Gen 16:10 And the *angel of the LORD* said unto her, I will multiply thy seed exceedingly, that it shall not be numbered for multitude.
    Gen 16:11 And the *angel of the LORD* said unto her, Behold, thou art with child, and shalt bear a son, and shalt call his name Ishmael; because the LORD hath heard thy affliction.
    Gen 16:12 And he will be a wild man; his hand will be against every man, and every man's hand against him; and he shall dwell in the presence of all his brethren.

    Hagar has been visited and spoken to by the *angel of the Lord*, but look who she says it was-

    Gen 16:13 And she called the name of the LORD that spake unto her, Thou God seest me: for she said, Have I also here looked after him that seeth me?

    Again the *angel of the Lord* is actually none other than the LORD Jesus Christ Himself. Now a little later in Genesis-

    Gen 21:17 And God heard the voice of the lad; and the *angel of God* called to Hagar out of heaven, and said unto her, What aileth thee, Hagar? fear not; for God hath heard the voice of the lad where he is.
    Gen 21:18 Arise, lift up the lad, and hold him in thine hand; for I will make him a great nation.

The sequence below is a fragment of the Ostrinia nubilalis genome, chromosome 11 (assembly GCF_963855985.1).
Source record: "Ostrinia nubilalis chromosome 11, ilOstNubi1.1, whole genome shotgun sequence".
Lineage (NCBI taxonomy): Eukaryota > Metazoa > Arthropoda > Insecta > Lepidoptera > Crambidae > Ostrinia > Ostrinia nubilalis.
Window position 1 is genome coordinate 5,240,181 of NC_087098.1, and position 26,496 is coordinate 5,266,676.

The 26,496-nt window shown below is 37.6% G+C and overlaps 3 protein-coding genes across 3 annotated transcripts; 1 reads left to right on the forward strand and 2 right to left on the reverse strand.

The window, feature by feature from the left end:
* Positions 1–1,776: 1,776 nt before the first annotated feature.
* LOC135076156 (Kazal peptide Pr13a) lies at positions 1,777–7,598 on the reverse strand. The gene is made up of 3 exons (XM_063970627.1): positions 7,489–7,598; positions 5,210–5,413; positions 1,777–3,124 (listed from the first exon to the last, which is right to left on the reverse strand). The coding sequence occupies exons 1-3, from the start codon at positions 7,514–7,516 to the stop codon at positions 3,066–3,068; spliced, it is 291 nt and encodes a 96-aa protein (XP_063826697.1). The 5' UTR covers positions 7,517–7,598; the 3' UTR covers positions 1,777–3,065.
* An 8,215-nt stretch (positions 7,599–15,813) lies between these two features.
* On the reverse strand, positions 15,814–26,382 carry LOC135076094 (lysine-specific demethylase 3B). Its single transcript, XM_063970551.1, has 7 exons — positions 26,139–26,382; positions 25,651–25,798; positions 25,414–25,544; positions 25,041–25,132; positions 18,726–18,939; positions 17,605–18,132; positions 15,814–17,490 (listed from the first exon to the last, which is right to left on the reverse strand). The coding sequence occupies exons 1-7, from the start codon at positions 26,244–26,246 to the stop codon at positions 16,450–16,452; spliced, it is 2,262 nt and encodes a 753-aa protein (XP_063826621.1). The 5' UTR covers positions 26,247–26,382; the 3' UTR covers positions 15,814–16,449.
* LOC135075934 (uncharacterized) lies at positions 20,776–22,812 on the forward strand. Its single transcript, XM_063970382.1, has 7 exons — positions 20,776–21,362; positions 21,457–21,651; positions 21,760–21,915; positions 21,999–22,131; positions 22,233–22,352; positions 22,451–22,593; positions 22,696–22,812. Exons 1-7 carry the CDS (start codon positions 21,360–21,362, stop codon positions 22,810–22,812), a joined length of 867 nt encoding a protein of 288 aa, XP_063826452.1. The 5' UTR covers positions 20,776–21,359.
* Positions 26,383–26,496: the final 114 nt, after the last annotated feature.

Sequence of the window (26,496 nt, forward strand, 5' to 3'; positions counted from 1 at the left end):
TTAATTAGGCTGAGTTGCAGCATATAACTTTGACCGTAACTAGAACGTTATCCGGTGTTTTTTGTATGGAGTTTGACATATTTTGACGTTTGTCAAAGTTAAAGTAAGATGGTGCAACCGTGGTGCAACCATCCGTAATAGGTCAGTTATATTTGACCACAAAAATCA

Who would make a great nation of the lad? Surely not a mere angel, but actually Jesus Christ Himself.


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    Now let's look at the story of Abraham and Isaac-

    Gen 22:1 And it came to pass after these things, that God did tempt Abraham, and said unto him, Abraham: and he said, Behold, here I am.
    Gen 22:2 And he said, Take now thy son, thine only son Isaac, whom thou lovest, and get thee into the land of Moriah; and offer him there for a burnt offering upon one of the mountains which I will tell thee of.

    God speaks to Abraham, giving him instructions to follow. Look who speaks to Abraham next-

    Gen 22:11 And the *angel of the LORD* called unto him out of heaven, and said, Abraham, Abraham: and he said, Here am I.

    Gen 22:15 And the *angel of the LORD* called unto Abraham out of heaven the second time,
    Gen 22:16 And said, By myself have I sworn, saith the LORD, for because thou hast done this thing, and hast not withheld thy son, thine only son:
    Gen 22:17 That in blessing I will bless thee, and in multiplying I will multiply thy seed as the stars of the heaven, and as the sand which is upon the sea shore; and thy seed shall possess the gate of his enemies;
    Gen 22:18 And in thy seed shall all the nations of the earth be blessed; because thou hast obeyed my voice.